The Wall Street Journal recently reported that the CIA realized Saudi Arabia was “serious” about toppling Assad when the Saudi king named Prince Bandar to lead the effort.
“They believed that Prince Bandar, a veteran of the diplomatic intrigues of Washington and the Arab world, could deliver what the CIA couldn’t: planeloads of money and arms, and, as one U.S. diplomat put it, wasta, Arabic for under-the-table clout,” it said.
Bandar has been advancing Saudi Arabia’s top foreign policy goal, WSJ reported, of defeating Assad and his Iranian and Hezbollah allies.
To that aim, Bandar worked Washington to back a program to arm and train rebels out of a planned military base in Jordan.
The newspaper reports that he met with the “uneasy Jordanians about such a base”:
“His meetings in Amman with Jordan’s King Abdullah sometimes ran to eight hours in a single sitting. “The king would joke: ‘Oh, Bandar’s coming again? Let’s clear two days for the meeting,’ ” said a person familiar with the meetings.”
Jordan’s financial dependence on Saudi Arabia may have given the Saudis strong leverage. An operations center in Jordan started going online in the summer of 2012, including an airstrip and warehouses for arms. Saudi-procured AK-47s and ammunition arrived, WSJ reported, citing Arab officials.
Although Saudi Arabia has officially maintained that it supported more moderate rebels, the newspaper reported that “funds and arms were being funneled to radicals on the side, simply to counter the influence of rival Islamists backed by Qatar.”
But rebels interviewed said Prince Bandar is referred to as “al-Habib” or ‘the lover’ by al-Qaida militants fighting in Syria.
Embarrassed recently by his photo with a known member of Al Qaeda affiliate the Al Nursa Front, which was declared by the US a terrorist entity in 2012. Senator McCain nevertheless continues to call for action against the Syrian regime and indeed specifically for the removal of Assad himself.
As the saying goes: necessity makes strange bedfellows, and in US politics there are indeed none stranger than an alliance between the US President and Law Professor Obama and infamous hawk McCain.
After the meeting:
US Senator John McCain stated Monday that Congress rejecting President Obama’s proposal for military force in Syria would be catastrophic.
“If the Congress were to reject a resolution like this after the president of the United States has already committed to action, the consequences would be catastrophic,” McCain told reporters after a meeting with Obama.
McCain’s statement however, may serve to do the exact opposite of its intended goal, as many within congress must surely be at least curious, if not totally flabbergasted by this sudden alliance.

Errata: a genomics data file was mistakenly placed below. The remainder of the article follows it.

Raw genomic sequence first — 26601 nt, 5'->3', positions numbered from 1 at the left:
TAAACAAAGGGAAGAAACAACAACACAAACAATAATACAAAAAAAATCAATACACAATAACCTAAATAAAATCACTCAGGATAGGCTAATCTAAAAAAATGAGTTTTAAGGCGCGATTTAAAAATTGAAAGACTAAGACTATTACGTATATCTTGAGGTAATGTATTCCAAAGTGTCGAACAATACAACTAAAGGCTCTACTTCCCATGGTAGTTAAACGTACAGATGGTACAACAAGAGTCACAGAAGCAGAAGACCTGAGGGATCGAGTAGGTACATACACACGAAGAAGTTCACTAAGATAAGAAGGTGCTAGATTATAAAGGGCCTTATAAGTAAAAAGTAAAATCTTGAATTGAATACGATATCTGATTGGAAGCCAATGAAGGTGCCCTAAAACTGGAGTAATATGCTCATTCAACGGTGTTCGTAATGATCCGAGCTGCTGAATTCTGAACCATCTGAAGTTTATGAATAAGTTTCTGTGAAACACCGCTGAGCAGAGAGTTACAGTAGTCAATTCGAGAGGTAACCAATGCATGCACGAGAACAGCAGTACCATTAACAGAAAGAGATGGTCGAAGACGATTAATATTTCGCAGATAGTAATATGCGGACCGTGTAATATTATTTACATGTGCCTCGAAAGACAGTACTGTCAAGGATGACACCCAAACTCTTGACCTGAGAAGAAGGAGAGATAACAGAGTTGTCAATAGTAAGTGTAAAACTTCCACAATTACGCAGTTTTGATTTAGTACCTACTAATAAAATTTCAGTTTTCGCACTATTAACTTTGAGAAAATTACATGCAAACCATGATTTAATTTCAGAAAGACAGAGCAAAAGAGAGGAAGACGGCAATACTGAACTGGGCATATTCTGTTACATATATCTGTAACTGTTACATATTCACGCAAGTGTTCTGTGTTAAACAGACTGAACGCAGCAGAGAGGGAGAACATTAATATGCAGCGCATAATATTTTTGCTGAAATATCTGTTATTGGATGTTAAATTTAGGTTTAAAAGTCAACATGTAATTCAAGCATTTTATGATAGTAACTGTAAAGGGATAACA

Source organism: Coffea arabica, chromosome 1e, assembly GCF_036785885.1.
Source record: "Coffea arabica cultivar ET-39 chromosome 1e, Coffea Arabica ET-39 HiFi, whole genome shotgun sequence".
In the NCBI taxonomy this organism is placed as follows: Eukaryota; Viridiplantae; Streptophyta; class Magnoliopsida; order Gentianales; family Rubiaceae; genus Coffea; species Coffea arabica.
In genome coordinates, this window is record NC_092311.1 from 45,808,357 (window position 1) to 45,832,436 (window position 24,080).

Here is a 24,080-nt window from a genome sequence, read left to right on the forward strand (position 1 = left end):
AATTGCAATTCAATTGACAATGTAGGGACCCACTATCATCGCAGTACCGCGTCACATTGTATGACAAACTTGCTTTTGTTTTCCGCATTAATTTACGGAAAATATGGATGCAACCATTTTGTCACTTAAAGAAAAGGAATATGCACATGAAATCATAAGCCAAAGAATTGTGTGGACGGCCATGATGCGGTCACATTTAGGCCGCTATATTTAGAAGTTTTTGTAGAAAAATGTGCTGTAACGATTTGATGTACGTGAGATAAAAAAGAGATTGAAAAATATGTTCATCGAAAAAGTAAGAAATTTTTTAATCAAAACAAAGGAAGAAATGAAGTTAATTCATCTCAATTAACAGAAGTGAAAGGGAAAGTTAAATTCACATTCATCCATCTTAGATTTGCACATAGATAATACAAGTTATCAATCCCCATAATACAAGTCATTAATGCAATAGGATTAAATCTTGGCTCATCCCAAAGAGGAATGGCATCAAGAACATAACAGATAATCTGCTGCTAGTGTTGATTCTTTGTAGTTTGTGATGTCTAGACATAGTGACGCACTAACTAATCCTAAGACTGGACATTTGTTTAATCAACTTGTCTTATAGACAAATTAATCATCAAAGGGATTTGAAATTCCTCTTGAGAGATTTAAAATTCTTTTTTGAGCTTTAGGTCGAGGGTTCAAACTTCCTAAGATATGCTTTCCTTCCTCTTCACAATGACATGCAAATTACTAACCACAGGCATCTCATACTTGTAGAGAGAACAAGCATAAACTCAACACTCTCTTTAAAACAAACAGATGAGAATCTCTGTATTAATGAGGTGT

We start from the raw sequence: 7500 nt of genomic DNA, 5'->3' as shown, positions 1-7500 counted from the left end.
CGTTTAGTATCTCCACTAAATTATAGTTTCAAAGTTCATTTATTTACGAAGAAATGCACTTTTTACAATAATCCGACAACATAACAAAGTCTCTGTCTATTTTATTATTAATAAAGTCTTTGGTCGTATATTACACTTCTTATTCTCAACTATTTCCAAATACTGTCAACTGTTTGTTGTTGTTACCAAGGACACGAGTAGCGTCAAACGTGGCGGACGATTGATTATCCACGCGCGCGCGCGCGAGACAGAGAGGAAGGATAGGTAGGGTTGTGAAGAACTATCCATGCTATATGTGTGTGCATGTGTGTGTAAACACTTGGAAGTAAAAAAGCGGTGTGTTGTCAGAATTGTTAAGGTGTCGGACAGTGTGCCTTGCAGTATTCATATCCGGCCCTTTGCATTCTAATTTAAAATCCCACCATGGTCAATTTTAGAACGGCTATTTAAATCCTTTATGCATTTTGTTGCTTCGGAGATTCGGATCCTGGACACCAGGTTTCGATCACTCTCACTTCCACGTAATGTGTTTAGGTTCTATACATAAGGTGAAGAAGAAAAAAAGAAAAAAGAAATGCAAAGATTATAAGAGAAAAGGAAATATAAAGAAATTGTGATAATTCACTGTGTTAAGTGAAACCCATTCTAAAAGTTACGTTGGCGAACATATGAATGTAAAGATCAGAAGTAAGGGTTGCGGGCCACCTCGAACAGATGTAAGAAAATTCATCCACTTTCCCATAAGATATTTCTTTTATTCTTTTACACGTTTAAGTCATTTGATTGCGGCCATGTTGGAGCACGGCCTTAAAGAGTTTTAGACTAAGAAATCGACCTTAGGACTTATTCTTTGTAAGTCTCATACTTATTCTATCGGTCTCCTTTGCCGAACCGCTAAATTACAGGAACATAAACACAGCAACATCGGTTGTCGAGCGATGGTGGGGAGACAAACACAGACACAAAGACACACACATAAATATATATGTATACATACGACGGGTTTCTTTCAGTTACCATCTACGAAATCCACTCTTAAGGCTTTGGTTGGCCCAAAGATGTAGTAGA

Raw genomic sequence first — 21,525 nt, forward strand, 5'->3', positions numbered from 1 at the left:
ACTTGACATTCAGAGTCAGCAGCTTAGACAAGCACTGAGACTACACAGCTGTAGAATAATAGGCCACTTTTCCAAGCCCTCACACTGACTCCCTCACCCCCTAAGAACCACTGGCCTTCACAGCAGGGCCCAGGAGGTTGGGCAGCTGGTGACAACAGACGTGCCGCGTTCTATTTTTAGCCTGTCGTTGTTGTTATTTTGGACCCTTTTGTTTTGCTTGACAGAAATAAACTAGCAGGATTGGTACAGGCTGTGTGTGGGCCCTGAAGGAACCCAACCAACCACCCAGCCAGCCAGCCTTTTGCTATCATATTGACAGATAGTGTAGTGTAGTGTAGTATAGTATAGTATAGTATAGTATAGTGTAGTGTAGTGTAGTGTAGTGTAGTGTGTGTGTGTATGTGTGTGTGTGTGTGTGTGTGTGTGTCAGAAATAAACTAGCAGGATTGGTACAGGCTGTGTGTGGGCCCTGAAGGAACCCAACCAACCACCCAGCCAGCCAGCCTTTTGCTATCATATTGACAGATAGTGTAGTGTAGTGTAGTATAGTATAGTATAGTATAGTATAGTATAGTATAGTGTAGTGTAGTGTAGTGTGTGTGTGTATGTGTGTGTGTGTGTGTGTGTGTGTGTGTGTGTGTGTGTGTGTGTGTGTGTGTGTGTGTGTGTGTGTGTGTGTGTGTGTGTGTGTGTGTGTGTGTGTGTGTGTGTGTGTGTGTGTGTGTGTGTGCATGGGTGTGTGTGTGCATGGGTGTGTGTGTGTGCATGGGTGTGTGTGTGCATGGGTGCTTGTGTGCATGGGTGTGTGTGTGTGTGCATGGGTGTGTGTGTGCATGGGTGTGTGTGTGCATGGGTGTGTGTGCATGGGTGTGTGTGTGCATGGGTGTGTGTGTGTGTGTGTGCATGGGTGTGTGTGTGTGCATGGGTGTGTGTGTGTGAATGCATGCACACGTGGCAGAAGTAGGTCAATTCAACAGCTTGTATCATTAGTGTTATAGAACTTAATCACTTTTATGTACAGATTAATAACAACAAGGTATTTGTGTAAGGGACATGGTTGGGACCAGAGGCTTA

Today Tuesday 3rd of September 2013, Russia’s early warning radar system detected the launch of two ballistic rockets in the eastern Mediterranean Sea. At first Israel scrambled to deny any part or knowledge about what was then the alleged launch. The US also denied that any ballistic rockets were fired as indeed did the UK.
Syria’s missile warning system has not detected any rockets landing on their territory, a Syrian security source told Lebanese channel al-Manar TV
Later Israel claimed a joint missile launch with the US in the Mediterranean Sea. Israeli authorities pointed out that they tested an “anchor” target missile used to check how well the anti-missile system known as “Arrow-2” functions.
The missiles launched from the central part of the Mediterranean Sea fell 300km from the eastern shore, RIA Novosti reported citing a source in the aerospace industry.
Armavir, an early warning system against missile attack, is situated in southern Russia. It is run by the Russian Aerospace Defense Forces. They provide radar coverage of the Middle East. There are two radars there, with one of them facing southwest and the other southeast.
The conclusion has to be that anything, at anytime can happen as this standoff continues and as (sadly) proved by today’s unannounced ballistic missile launch by Israel, which it (Israel) claims was a joint launch with the US (unconfirmed by the US), it won’t take very much to set the whole thing off.
Such a situation is also open to the possibility of false flag operations or indeed a clandestine attack against Western forces by allies seeking to further their own personal agendas. After all it would only take a claim of being attacked by Syria from neighbouring governments (as was the case with Turkey) or indeed a claim by those forces (vessels / Aircraft and airbases) situated near or around Syria that the Assad regime had launched an attack.
TJ @ Total World View